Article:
The main topic is institutions in computing. Traub begins by discussing why computer science has developed as a discipline at some institutions but not others. Institutions that are highlighted include Stanford, Berkeley, University of Pennsylvania, MIT, and Carnegie-Mellon. Traub discusses his experiences as chairman of the computer science departments at Carnegie-Mellon and later Columbia. Other topics include: industrial and government funding of computer science departments (in particular the role of the Advanced Research Projects Agency of the Defense Department); the relationships between academic centers, such as MIT, Stanford, Columbia, and Carnegie-Mellon; and the importance of educational institutions to regional centers of industrial computing. At the end of the interview Traub returns to a topic of his earlier interviews, his experiences at Bell and Watson Laboratories.
Joseph F. Traub, OH 94. Oral history interview by William Aspray, 29 March 1985, New York, New York. Charles Babbage Institute, University of Minnesota, Minneapolis. http://purl.umn.edu/107684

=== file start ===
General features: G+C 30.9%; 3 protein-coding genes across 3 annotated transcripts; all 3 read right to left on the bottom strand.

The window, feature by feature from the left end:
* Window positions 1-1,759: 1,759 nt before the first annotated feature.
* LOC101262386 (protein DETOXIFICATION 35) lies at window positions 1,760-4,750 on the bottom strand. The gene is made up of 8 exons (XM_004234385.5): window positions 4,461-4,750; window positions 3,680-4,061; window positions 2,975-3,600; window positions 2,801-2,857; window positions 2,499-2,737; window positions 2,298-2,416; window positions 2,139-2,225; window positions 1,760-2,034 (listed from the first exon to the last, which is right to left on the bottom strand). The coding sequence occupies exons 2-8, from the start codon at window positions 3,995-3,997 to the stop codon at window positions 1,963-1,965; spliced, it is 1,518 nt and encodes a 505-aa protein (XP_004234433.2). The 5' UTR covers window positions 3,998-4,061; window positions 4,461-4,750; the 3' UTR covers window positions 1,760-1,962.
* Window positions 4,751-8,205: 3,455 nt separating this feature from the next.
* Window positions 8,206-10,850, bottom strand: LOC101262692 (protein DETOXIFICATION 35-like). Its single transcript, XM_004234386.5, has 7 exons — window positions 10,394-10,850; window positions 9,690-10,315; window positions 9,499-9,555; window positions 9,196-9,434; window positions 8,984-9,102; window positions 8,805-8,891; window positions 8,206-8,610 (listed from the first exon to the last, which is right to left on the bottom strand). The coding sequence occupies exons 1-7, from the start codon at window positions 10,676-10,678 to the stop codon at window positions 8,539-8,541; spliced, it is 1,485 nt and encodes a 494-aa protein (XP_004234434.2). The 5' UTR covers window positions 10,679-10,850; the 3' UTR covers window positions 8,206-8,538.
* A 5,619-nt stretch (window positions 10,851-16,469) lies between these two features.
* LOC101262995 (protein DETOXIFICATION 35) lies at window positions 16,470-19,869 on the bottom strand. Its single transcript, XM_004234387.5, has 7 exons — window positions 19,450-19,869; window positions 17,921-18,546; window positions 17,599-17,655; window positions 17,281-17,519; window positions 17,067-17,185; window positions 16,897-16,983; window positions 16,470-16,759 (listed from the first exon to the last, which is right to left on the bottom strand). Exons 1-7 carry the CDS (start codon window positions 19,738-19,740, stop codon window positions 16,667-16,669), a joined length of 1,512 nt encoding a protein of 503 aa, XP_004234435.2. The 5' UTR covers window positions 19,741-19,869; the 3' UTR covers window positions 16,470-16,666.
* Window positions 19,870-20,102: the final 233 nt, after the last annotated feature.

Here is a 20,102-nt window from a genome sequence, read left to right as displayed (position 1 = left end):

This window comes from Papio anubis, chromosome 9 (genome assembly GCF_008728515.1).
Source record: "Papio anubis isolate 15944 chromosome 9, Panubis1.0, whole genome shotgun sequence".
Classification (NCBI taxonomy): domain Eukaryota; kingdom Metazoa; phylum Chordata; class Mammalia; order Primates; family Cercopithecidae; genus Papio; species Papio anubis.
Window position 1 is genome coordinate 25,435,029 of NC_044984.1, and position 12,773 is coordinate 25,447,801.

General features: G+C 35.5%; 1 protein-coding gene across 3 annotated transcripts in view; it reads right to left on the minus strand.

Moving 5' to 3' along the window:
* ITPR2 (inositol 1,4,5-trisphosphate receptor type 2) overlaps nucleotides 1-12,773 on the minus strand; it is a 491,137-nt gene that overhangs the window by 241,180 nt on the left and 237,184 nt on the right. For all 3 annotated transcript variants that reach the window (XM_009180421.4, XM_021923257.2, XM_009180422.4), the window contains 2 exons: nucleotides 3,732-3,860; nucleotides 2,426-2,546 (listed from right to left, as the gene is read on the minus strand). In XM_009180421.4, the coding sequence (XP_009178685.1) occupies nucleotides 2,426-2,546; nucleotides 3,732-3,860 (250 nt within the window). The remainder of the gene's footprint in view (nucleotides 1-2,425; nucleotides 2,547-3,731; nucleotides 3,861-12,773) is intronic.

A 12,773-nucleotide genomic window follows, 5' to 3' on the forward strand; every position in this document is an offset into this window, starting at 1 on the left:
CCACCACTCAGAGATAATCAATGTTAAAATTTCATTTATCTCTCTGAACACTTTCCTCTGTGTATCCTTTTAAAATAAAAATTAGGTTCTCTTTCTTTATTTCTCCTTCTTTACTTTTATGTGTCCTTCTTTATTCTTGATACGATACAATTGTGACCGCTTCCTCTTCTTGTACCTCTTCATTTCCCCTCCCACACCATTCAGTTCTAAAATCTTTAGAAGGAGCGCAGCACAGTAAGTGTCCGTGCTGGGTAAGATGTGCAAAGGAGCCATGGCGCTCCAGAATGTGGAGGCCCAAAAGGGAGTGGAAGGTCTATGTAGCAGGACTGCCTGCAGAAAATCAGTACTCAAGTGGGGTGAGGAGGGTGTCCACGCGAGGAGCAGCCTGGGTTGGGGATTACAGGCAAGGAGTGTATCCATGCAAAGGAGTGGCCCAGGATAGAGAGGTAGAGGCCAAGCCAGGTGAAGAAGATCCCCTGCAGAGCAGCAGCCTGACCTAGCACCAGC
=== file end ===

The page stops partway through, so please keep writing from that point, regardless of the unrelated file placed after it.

Transcript, 50 pp. Audio file available at http://purl.umn.edu/95283
Traub, J. F. (Joseph Frederick), 1932-.
Oral history interview with Joseph F. Traub.
Charles Babbage Institute.
Retrieved from the University of Minnesota Digital Conservancy,
Content distributed via the University of Minnesota's Digital Conservancy may be subject to additional license and use restrictions applied by the depositor.
Showing items related by title, author, creator and subject.
For many years now humans have been exploring outer space for a number of reasons. Whether the goal is to send a satellite into orbit or to explore other planets, we have always been interested in
discovering more about ...
Large-scale distributed systems provide an attractive scalable infrastructure for network
applications. However, the loosely-coupled nature of this environment can make
data access unpredictable, and in the limit, ...
Trust is a ubiquitous phenomenon in human societies. Computational trust refers to the mediation of trust via a computational infrastructure. It has been studied in a variety of contexts e.g., peer-to-peer systems, multi-agent ...